As the son of immigrants from the Philippines, an oftentimes traditional and predominantly Catholic nation, it wasn’t always easy being fully open and honest about my sexuality. And so, coming out to my parents the summer after graduating high school was one of the most liberating experiences of my life. I remember finally feeling free to be myself, especially during a pivotal growing point in my life as I entered my freshman year in college. At the University of California, Los Angeles (UCLA), I was first recruited by fellow LGBT students to a Filipino American advocacy organization, Samahang Pilipino, where we were able to gather in safe spaces to discuss intersections of identity: what it meant to be openly gay, second generation, and people of color. In addition to collectively growing in our identity, we also advocated for issues of importance to the community, fighting for representation, equal opportunity, and of course, marriage equality.
For all of those efforts, I recall Tuesday, November 4, 2008, as a bittersweet day: we saw the historic election of the first African-American President of the United States, yet California had passed Proposition 8, a ballot initiative defining marriage as an institution between a man and a woman. I was shocked at how California, a seemingly progressive state, could deny my right as an American to one day marry the person I love. It was a devastating moment in time, but as a community, we knew that we had to continue marching forward.
Since President Obama took office in 2009, we have made significant progress on behalf of the LGBT community, from repealing “Don’t Ask, Don’t Tell,” signing historic hate crimes legislation, to addressing LGBT health disparities and expanding health care access. And in 2013, the U.S. Supreme Court struck down key provisions of the Defense of Marriage Act (DOMA). This paved the way for its landmark decision in Obergefell v. Hodges, which finally which guarantees same-sex couples the fundamental right to marry. Last week’s decision was truly monumental. It was the culmination of decades of everyday Americans fighting on the frontlines in our march towards equality. As President Obama said, “There are days like this when that slow, steady effort is rewarded with justice that arrives like a thunderbolt.”
Today is a big step in our march toward equality. Gay and lesbian couples now have the right to marry, just like anyone else. #LoveWins— President Obama (@POTUS) June 26, 2015
This decision recognizes the fundamental truth that our love is all equal. Today is a great day for America. #LoveWins -mo— The First Lady (@FLOTUS) June 26, 2015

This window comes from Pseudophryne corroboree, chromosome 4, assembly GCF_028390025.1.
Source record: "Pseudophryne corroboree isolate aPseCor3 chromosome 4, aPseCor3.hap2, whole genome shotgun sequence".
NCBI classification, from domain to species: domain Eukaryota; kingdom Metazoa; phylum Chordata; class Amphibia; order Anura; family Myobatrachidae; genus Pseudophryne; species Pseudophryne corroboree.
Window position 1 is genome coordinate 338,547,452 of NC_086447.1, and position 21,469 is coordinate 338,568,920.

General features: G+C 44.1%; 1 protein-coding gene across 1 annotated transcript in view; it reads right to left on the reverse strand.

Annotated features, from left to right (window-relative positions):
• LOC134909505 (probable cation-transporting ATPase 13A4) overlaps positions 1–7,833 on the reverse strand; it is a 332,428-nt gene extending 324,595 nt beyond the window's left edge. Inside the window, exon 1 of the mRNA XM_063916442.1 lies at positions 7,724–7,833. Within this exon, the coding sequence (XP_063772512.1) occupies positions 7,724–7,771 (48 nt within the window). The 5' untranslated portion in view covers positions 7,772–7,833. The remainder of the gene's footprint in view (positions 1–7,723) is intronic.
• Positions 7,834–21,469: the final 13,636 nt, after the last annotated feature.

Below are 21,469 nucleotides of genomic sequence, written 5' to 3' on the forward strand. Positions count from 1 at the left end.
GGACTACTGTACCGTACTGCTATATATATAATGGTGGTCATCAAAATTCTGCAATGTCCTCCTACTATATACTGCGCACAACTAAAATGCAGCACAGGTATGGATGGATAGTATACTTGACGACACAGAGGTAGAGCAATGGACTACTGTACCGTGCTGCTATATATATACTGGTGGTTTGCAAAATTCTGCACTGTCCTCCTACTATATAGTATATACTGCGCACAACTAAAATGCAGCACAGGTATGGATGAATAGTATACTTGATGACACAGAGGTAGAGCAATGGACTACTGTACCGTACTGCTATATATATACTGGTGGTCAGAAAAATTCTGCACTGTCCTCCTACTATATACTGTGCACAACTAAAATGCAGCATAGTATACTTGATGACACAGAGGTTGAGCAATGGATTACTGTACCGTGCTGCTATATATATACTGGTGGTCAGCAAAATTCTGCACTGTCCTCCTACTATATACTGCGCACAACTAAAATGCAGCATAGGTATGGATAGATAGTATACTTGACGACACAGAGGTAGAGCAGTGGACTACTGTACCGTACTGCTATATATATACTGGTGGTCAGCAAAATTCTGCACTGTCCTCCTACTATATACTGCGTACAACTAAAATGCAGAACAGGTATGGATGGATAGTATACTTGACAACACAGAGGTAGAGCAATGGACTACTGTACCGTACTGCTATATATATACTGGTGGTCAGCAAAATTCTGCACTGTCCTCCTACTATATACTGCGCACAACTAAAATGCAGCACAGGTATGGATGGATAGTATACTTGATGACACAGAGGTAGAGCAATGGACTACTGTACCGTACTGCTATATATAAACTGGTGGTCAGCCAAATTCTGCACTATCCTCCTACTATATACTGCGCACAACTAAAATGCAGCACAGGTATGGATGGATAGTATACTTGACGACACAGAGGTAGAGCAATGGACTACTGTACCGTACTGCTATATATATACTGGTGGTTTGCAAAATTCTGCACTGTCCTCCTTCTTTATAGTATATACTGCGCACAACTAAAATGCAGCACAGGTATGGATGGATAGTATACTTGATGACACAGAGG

Seeing the White House lit up like a rainbow last week in celebration of the Supreme Court’s decision signified how far we have progressed as a nation. It signified over time that the collective stories of LGBT Americans, efforts from advocates and allies alike, and support from the highest office in the nation would change the hearts and minds of individuals across the country.
Standing there and celebrating with the community also brought me back to that moment in time when I came out to my parents after high school. It signified not only how much I have grown as an openly gay individual since then, but reminded me how important it is to have the support of my country, community, and family in being treated equally, regardless of who I am or who I love.
Last week’s Supreme Court decision was truly a historic moment for LGBT rights in our country, but as President Obama said last week, “There’s so much more work to be done to extend the full promise of America to every American.” Marriage equality is a momentous victory, but we must ensure that we can no longer be discriminated against because of sexual orientation and gender identity in the workplace.
We must also continue to protect LGBT and Asian American and Pacific Islander (AAPI) youth from bullying and harassment in schools. As someone who was bullied growing up, this issue is very close to my heart and I am proud of the work the Initiative is doing to address it through its AAPI Bullying Prevention Task Force. The Task Force is working diligently to increase awareness of the bullying and harassment in our community and, through partnerships and by hosting listening sessions around the country, we are sharing resources, creating dialogue, and empowering youth.
Martin Luther King, Jr., once said, “The arc of the moral universe is long, but it bends towards justice.” In my lifetime, I feel blessed to have witnessed that arc slowly bending in the right direction. And as a community, we must work together and remain focused in our march to ensuring equal protections and rights for all Americans.
Jason Tengco is the Deputy Director of the White House Initiative on Asian Americans and Pacific Islanders.